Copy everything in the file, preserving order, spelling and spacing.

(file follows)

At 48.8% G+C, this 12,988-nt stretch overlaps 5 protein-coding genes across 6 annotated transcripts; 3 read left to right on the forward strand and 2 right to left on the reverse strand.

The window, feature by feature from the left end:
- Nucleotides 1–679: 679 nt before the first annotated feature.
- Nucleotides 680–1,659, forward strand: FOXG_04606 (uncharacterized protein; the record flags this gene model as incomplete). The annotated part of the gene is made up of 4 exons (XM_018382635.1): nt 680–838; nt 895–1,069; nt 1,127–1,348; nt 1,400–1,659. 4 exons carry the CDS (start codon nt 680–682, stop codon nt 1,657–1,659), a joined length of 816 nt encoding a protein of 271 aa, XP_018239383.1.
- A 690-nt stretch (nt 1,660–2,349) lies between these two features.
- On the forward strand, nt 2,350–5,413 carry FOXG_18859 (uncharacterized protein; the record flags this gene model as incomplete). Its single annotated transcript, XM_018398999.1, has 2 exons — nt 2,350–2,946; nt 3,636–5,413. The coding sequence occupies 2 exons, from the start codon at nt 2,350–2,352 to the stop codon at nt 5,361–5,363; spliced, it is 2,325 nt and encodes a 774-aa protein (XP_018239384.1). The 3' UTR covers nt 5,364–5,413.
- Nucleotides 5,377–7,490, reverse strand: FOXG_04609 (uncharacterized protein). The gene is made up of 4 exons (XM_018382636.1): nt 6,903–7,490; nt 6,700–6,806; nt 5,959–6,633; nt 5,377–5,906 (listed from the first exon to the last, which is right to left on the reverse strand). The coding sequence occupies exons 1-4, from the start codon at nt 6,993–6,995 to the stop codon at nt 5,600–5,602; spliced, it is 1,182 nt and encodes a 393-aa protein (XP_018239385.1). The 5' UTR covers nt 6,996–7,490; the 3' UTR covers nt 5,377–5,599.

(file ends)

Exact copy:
At 48.8% G+C, this 12,988-nt stretch overlaps 5 protein-coding genes across 6 annotated transcripts; 3 read left to right on the forward strand and 2 right to left on the reverse strand.

The window, feature by feature from the left end:
- Nucleotides 1–679: 679 nt before the first annotated feature.
- Nucleotides 680–1,659, forward strand: FOXG_04606 (uncharacterized protein; the record flags this gene model as incomplete). The annotated part of the gene is made up of 4 exons (XM_018382635.1): nt 680–838; nt 895–1,069; nt 1,127–1,348; nt 1,400–1,659. 4 exons carry the CDS (start codon nt 680–682, stop codon nt 1,657–1,659), a joined length of 816 nt encoding a protein of 271 aa, XP_018239383.1.
- A 690-nt stretch (nt 1,660–2,349) lies between these two features.
- On the forward strand, nt 2,350–5,413 carry FOXG_18859 (uncharacterized protein; the record flags this gene model as incomplete). Its single annotated transcript, XM_018398999.1, has 2 exons — nt 2,350–2,946; nt 3,636–5,413. The coding sequence occupies 2 exons, from the start codon at nt 2,350–2,352 to the stop codon at nt 5,361–5,363; spliced, it is 2,325 nt and encodes a 774-aa protein (XP_018239384.1). The 3' UTR covers nt 5,364–5,413.
- Nucleotides 5,377–7,490, reverse strand: FOXG_04609 (uncharacterized protein). The gene is made up of 4 exons (XM_018382636.1): nt 6,903–7,490; nt 6,700–6,806; nt 5,959–6,633; nt 5,377–5,906 (listed from the first exon to the last, which is right to left on the reverse strand). The coding sequence occupies exons 1-4, from the start codon at nt 6,993–6,995 to the stop codon at nt 5,600–5,602; spliced, it is 1,182 nt and encodes a 393-aa protein (XP_018239385.1). The 5' UTR covers nt 6,996–7,490; the 3' UTR covers nt 5,377–5,599.